Sunday, January 1, 2012

Diascia rigescens

Diascia rigescens in fall
D. rigescens flowers up close


This species of diascia is the best one I have grown thus far, although there aren't any ugly diascias, to be sure.  I grew it from seed from Silverhill, and it flowered nonstop from July to October.  It did not mind our rainy summer, wild temperature swings, crazy October snowstorm, and the several frosts of recent weeks (though the weather has been oddly mild overall).  While flowers are long gone, the leaves remain green (as do some other diascias), though that will be tested when lows drop one night this comin week into the teens (F) for the first time this winter.  My plants did set some seed, and diligent searching by yours truly recovered enough to assure another generation in case it does not turn out to be winter hardy.  I do think it lacks its natural pollinator here, though, because seed set is rather low in spite of my plants being genetically different (seed grown, not cutting grown) and flowering profusely.  If started early, it can be grown as an annual, though I do hope it proves to be perennial in my garden.  I am also growing D. integerrima, which does very well in Denver, but it bloomed sparsely in my garden this summer, although it did survive the previous winter.  I think it would flower better in a more typical drier and sunnier summer than what we experienced this year. I started seeds of Diascia fetcaniensis "African Queen" from Chilterns as well, these plants make much flatter mats than D. rigescens or integerrima, and flowered later.  They did not set seed and did not make as grand a display as D. rigescens.  Perhaps if they make it through the winter I will get more substantial flowering next year.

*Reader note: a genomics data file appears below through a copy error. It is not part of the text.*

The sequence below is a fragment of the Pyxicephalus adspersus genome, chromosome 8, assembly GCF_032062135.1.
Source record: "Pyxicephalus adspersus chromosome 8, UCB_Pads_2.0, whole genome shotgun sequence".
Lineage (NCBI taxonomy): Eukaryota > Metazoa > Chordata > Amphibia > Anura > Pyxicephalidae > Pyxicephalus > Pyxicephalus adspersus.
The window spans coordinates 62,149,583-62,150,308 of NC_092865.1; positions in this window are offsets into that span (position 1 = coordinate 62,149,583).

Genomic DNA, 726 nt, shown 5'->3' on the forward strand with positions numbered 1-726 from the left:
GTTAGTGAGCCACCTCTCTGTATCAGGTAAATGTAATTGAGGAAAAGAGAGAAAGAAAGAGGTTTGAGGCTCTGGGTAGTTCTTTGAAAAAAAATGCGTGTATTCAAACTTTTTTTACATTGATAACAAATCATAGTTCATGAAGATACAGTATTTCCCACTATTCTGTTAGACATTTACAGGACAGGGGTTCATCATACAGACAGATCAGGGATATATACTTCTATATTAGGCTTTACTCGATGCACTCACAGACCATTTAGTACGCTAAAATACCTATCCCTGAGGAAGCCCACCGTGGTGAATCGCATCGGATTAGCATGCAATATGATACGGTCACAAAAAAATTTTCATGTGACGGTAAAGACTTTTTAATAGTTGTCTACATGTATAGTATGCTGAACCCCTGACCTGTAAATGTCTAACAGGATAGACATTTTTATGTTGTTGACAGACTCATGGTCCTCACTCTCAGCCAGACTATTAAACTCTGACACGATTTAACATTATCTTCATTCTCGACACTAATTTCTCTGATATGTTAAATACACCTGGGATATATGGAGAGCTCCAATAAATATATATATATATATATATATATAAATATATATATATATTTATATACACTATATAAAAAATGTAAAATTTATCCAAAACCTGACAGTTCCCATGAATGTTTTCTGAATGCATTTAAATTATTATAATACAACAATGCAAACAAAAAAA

1 comment:

scottweberpdx said...

Those are lovely...they have a nice airy quality to them...I hope they prove hardy for you :-)